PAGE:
Should We Worry About COVID-19 Reinfection?
U-M expert discusses whether repeat cases of COVID-19 is bad news for vaccines.
Is it possible to have COVID-19 more than once within a short period of time? Two recent reports, one out of Hong Kong and one in a patient in Reno, Nevada, have many scratching their heads—and wondering what the cases mean for the future of the pandemic. While the cases are interesting, Michigan Medicine's Adam Lauring, M.D., Ph.D., associate professor of microbiology and immunology and infectious disease, says they aren't cause for panic.
"Just because something happens, doesn't mean it happens a lot," he says. In fact, he explains, this could also occur just as frequently with other viruses without anyone noticing, because those viruses are not under the intense level of worldwide scrutiny that SARS-CoV-2—the virus behind COVID-19—currently is.
The Hong Kong case, which was summarized in the journal Clinical Infectious Diseases, was picked up during a routine screening at the Hong Kong border, and the man did not exhibit symptoms. The Nevada reinfection case report has not yet been peer reviewed.
Reinfection is a matter of the body's immune response and the evolution of the virus itself, notes Lauring. If these patients' initial immune responses to their first infection weren't robust enough, they could be susceptible to getting infected again.
What defines a strong immune response? Lauring notes that when scientists look to see how likely a person is to be protected from a virus, either because they've already had an infection or because they've received a vaccine, they are looking for correlates of protection.
"The big thing people look for are antibodies, which you can measure in someone's blood," says Lauring. "We know from looking at people who've been infected with SARS-CoV-2 or who are in the vaccine trials, that people tend to make a good amount of antibodies against the spike protein, which the virus uses to infect a cell and is a major target for vaccines. These individuals could have failed to make sufficient levels of antibodies or [in the asymptomatic case] their antibodies may have protected them from more severe disease."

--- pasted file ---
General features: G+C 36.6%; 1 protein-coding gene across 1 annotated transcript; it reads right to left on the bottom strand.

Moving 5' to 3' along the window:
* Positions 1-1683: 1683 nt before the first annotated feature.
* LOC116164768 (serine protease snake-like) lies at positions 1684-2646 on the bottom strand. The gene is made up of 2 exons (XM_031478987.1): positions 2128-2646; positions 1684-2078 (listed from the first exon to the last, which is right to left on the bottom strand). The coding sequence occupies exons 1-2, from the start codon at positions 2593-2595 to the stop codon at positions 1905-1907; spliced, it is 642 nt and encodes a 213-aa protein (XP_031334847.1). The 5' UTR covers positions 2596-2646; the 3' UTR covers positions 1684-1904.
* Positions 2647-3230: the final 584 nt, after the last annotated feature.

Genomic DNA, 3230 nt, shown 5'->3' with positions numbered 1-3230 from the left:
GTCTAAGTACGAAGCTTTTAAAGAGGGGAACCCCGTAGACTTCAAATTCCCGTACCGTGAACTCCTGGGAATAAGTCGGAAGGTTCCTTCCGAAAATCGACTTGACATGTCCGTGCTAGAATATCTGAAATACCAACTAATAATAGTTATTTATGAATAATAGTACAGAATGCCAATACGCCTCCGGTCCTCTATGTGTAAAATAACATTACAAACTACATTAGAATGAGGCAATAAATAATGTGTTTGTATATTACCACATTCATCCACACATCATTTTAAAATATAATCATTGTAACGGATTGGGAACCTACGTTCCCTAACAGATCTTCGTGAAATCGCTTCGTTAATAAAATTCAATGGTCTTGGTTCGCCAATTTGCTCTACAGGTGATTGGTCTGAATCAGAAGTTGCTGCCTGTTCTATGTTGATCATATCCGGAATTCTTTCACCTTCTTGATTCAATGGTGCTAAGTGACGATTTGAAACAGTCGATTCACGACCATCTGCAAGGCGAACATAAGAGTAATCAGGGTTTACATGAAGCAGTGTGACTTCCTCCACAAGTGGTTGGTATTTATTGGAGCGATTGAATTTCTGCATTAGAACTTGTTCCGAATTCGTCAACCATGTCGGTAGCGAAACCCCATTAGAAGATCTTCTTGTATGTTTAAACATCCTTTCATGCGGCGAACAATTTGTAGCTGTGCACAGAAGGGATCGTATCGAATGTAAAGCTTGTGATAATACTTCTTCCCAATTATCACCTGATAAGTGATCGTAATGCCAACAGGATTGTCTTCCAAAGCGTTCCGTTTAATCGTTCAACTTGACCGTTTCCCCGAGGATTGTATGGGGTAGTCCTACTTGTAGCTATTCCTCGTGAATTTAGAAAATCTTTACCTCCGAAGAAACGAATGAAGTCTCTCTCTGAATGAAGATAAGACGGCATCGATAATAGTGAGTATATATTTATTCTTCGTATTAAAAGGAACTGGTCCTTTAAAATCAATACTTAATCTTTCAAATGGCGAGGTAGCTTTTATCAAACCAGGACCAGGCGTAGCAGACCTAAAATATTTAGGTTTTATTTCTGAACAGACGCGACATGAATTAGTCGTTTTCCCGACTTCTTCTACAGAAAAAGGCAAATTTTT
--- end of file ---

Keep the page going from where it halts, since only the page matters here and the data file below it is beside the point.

Antibodies are not the end all, be all, however. "Antibodies do decrease over time but that doesn't mean you aren't protected," Lauring says. An infection usually also triggers memory cells that lie in wait to respond when exposed to the same virus in the future. In fact, Lauring notes that some people who've recovered from SARS-CoV, which caused a global outbreak in 2003, were able to produce antibodies that recognized SARS-CoV-2. These examples of cross-protection, like examples of reinfection, may just be outliers.
Lauring cautions against making any broad generalizations from these individual cases, especially when it comes to what they mean for vaccination.
"I think they are something to learn from, but at my core, I am no less confident about the vaccines and their potential. Even a short-term vaccine or something that prevents severe disease or protects only in the most vulnerable would still be a game changer for this pandemic."
For now, instead of worrying about reinfection, says Lauring, people should continue to concentrate on avoiding infection in the first place.
Paper cited: "COVID-19 re-infection by a phylogenetically distinct SARS-coronavirus-2 strain confirmed by whole genome sequencing," Clinical Infectious Diseases. DOI: 10.1093/cid/ciaa1275
This article is from the Health Lab digital publication.
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